Tony the tiger has been the face of Frosted Flakes cereal for almost 60 years and it looks like his run will continue. A coalition of government agencies looking at childhood obesity and how food is marketed to children had considered asking companies to drop the cartoon mascots but backed off on Wednesday.
Theresa Lewis knows her 9 month old son will be drawn to the cartoon mascots on Frosted Flakes and Cocoa Puffs but she also believes the government should stay out of the cereal aisle and let her make the choices instead. Lewis says teaching her son about healthy eating is up to her
"I think sugar is all about the parents and if you give it to them, you give it to them," said Lewis as she played with her son at Onondaga Lake park.
Sharon Fletcher has three kids and said the government has more important things to worry about than cartoon characters on cereal boxes.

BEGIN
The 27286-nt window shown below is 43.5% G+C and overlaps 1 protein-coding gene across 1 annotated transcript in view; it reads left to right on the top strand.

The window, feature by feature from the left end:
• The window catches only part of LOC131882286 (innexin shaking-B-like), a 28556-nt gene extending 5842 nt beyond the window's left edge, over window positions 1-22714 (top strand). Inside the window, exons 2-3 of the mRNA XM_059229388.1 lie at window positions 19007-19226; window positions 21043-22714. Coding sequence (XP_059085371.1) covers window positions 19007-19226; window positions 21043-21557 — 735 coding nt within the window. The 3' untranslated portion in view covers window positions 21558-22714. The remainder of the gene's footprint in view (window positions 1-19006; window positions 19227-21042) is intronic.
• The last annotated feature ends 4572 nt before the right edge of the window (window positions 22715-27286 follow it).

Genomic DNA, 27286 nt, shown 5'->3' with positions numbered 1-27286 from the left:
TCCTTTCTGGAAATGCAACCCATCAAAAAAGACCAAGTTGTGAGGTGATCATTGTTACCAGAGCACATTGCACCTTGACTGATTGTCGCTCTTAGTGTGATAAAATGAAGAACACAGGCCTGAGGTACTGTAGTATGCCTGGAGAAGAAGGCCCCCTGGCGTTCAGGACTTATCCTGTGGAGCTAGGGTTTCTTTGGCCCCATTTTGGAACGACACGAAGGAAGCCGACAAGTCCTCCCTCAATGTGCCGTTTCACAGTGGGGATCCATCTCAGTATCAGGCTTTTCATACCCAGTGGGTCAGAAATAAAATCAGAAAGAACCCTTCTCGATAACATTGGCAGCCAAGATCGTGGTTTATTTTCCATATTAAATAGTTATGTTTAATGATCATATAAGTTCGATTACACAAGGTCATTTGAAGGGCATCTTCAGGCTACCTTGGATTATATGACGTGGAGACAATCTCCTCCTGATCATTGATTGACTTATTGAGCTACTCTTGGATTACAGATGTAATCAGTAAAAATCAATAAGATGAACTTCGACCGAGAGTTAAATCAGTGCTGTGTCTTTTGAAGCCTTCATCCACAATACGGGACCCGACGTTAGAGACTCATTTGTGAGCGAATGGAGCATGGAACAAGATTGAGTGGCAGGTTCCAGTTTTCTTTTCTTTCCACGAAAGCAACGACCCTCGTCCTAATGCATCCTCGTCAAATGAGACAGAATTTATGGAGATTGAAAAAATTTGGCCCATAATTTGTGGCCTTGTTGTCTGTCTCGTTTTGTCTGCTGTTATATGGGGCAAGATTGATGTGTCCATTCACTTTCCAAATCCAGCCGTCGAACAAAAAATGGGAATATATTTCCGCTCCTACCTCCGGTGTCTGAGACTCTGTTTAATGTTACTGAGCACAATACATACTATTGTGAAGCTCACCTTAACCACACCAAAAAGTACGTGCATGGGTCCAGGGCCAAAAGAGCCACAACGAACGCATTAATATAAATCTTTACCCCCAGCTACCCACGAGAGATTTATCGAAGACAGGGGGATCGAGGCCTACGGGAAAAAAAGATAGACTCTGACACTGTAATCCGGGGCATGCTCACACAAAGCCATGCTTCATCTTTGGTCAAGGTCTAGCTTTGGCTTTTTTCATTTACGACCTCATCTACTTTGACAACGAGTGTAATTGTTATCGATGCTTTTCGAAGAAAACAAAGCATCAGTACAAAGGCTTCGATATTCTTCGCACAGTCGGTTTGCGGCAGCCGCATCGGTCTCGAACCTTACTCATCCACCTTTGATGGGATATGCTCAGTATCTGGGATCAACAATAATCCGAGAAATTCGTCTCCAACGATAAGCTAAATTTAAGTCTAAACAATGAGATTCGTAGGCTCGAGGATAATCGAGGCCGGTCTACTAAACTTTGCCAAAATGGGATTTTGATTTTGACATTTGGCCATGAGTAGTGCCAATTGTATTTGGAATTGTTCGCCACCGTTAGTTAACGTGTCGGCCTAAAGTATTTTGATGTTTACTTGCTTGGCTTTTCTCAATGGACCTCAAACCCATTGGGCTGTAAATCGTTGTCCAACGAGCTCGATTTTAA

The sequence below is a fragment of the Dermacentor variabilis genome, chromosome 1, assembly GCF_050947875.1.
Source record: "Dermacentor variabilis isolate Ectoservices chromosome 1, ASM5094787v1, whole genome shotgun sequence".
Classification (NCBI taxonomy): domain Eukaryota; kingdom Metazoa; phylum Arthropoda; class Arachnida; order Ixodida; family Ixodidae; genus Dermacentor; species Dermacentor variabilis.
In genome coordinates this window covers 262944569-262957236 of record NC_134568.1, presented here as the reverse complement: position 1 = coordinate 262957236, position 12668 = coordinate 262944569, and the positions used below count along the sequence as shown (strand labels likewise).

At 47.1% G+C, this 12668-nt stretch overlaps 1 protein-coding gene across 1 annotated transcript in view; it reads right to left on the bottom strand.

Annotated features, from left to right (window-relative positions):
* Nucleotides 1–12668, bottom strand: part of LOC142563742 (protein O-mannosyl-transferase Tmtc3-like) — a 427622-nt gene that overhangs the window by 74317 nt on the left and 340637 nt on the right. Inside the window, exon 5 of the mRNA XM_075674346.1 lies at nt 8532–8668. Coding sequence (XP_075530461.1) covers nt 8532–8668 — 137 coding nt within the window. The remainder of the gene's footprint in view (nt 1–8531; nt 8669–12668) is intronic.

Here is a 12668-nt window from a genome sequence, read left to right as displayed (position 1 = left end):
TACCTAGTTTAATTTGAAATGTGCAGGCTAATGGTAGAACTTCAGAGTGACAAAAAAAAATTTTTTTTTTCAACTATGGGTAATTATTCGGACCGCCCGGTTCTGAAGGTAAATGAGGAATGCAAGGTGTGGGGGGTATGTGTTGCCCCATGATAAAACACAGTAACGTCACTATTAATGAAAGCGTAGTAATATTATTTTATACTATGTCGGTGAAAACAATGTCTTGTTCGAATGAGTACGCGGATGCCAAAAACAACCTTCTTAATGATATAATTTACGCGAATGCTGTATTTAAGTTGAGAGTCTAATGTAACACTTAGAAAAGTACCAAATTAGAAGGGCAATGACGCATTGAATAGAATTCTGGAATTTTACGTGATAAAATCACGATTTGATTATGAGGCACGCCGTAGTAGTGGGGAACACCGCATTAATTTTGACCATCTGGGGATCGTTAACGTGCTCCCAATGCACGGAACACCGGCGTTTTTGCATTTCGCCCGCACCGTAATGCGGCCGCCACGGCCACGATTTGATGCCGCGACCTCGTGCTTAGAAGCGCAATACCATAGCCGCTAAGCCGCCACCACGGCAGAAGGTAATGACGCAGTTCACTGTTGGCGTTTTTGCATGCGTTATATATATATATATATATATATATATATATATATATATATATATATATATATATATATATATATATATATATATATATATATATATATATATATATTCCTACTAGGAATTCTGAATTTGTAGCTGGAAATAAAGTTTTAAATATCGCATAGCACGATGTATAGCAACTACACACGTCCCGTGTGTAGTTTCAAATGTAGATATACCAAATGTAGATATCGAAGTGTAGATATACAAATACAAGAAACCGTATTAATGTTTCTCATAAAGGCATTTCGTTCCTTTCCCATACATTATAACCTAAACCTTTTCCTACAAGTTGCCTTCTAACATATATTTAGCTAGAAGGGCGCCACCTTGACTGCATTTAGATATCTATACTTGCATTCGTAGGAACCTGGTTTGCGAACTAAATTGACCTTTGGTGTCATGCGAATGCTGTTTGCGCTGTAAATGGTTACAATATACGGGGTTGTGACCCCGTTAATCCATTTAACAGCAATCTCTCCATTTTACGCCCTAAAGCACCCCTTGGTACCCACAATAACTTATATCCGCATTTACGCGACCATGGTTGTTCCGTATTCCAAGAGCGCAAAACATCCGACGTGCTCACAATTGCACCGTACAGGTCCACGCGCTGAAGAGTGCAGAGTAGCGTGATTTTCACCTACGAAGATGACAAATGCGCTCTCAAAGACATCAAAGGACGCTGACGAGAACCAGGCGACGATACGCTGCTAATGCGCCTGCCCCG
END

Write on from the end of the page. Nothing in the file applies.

"They've been around forever and why would you take them away now? Many generations grew up with them and what makes it different now?"
The cartoon characters catch the eye of five year old Autumn Hilliard- but her parents aren't worried about them.
"We pay careful attention to it and we know that when we get in that cereal aisle, all of the brightly colored boxes with the sugar in it is where she can reach them so we just choose our own and so from there just try to ignore the rest," said her mother, Jennifer Hilliard.
Autumn says Cheerios are her favorite cereal now.
The government agencies are still working on guidelines for food companies in regard to how food is marketed to children under 11. The final guidelines will be completely voluntary.